Pope Francis Doesn’t Believe in LGBT Equality

Many may be shocked that Pope Francis took a few moments out of his love-fest tour of the East Coast of America to meet with Kim Davis, the Kentucky county clerk and religious zealot turned gay marriage martyr. But this is a pope who has made it his mantra to support religious freedom at all costs and, while it might seem like blatant hypocrisy that a pope who preaches social justice can also embrace someone so visibly and vocally anti-gay, keep in mind that he is Catholic, after all.

The pope’s vision of social equality simply does not extend to LGBT people despite his famous “Who am I to judge” moment during his first apostolic trip, when he was asked what he thought about a devout gay priest. In America last week, the cheering crowds who praised his inspirational words about supporting the poor and persecuted were also cheering a pope who, by action at least, supports anti-gay discrimination.

Francis is also not just the pope of the people, he is the pope of prisoners and persecuted Christians. He has visited Christians persecuted for their beliefs and prisoners on each of his 10 apostolic journeys. In Philadelphia he shook hands and embraced 100 prisoners being held for everything from murder to petty crimes.

It could be argued that Davis, whatever you think of her, fits the bill as both—as a Christian jailed for refusing to do her job because of her religious belief.

Lest we forget, despite the fact that this pope does preach acceptance for all, that acceptance clearly does have its limits. He does not actually support same-sex marriage, siding instead with the Church’s long-standing view that a family consists of a married man and woman who don’t use birth control and who spend every Sunday at Mass. “The family is threatened by growing efforts on the part of some to redefine the very institution of marriage, by relativism, by the culture of the ephemeral, by a lack of openness to life,” Francis said during his apostolic visit to the Philippines last year. “These realities are increasingly under attack from powerful forces, which threaten to disfigure God’s plan for creation.”

The meeting with Davis, which the Holy See press office spent Wednesday waffling between “not confirming or denying” before finally confirming by clearly “not denyin,g” apparently took place in the Holy See’s Embassy to the United States in Washington, sometime after the pontiff addressed Congress and before his late afternoon flight to New York City. Davis’s attorneys at Liberty Counsel say the meeting was initiated by “Vatican Authorities” though the Vatican press office in Rome told The Daily Beast they will “not comment further on this matter.”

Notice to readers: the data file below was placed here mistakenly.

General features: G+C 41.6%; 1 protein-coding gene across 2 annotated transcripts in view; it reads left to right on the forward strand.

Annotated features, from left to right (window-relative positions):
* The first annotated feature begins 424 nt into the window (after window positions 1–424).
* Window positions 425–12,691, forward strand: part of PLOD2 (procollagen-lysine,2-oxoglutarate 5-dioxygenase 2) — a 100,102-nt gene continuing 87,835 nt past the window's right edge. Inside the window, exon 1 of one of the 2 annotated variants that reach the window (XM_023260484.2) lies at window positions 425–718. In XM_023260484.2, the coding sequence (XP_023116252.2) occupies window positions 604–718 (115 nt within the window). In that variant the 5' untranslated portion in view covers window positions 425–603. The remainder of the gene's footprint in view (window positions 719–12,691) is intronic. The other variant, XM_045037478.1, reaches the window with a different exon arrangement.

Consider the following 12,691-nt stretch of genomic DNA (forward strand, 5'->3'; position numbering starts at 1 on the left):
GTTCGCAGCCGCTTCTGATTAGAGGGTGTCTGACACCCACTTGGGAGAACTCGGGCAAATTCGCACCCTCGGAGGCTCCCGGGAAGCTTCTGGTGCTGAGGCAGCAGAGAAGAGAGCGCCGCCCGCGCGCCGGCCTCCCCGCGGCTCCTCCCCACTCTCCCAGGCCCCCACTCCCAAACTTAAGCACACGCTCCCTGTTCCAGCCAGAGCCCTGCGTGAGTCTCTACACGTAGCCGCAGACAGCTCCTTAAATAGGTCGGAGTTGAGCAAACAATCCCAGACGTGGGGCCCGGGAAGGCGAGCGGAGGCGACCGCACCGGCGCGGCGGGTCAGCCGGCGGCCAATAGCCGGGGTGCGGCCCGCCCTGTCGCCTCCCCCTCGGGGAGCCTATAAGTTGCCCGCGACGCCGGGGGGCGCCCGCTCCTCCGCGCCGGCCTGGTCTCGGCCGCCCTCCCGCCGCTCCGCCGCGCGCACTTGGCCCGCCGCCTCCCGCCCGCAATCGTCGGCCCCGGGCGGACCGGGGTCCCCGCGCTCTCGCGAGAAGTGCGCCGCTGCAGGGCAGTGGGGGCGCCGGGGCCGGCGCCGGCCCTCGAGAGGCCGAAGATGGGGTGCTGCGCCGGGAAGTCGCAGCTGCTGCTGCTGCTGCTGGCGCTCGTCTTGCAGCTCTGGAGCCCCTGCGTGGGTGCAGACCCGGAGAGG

Davis, who is not Catholic, described the scene to Vatican expert Robert Moynihan, who edits the uber-Catholic blog Inside the Vatican. “The Pope spoke in English,” she told Moynihan, according to his blog. “There was no interpreter. ‘Thank you for your courage,’ Pope Francis said to me. I said, ‘Thank you, Holy Father.’”

Francis, or more likely one of his representatives, then presented Davis and her husband, Joe, with two blessed rosaries, a picture of which CNN’s Jake Tapper tweeted out, and which Davis’s lawyers say she will give to her Catholic parents.

Davis also told Moynihan that she was concerned about protocol. “I had asked a monsignor earlier what was the proper way to greet the Pope, and whether it would be appropriate for me to embrace him, and I had been told it would be okay to hug him,” she said. “So I hugged him, and he hugged me back. It was an extraordinary moment. ‘Stay strong,’ he said to me. Then he gave me a rosary as a gift, and he gave one also to my husband, Joe. I broke into tears. I was deeply moved.”

On the flight back from the United States on Sunday, Terry Moran from ABC News asked the pope on behalf of the English-language journalists on board whether he “supported those individuals, including government officials, who say they cannot in good conscience, their own personal conscience, abide by some laws or discharge their duties as government officials, for example in issuing marriage licenses to same-sex couples. Do you support those kinds of claims of religious liberty?”

Francis replied, “I can’t have in mind all cases that can exist about conscience objection. But, yes, I can say the conscientious objection is a right that is a part of every human right. It is a right. And if a person does not allow others to be a conscientious objector, he denies a right. Conscientious objection must enter into every juridical structure because it is a right, a human right. Otherwise we would end up in a situation where we select what is a right, saying ‘This right that has merit, this one does not.’ It [conscientious objection] is a human right. It always moved me when I read, and I read it many times, when I read the Chanson de Roland, when the people were all in line and before them was the baptismal font and they had to choose between the baptismal font or the sword. They had to choose. They weren’t permitted conscientious objection. It is a right and if we want to make peace we have to respect all rights.”

ABC’s Moran followed up with the question: “Would that include government officials as well?” Francis replied, “It is a human right and if a government official is a human person, he has that right. It is a human right.”

Davis, who coincidentally gave her first interview on the topic to ABC, said, “I was crying. I had tears coming out of my eyes…I’m just a nobody, so it was really humbling to think he would want to meet or know me.”

“I put my hand out and he reached and he grabbed it, and I hugged him and he hugged me,” Davis told ABC. “And he said, ‘Thank you for your courage.’”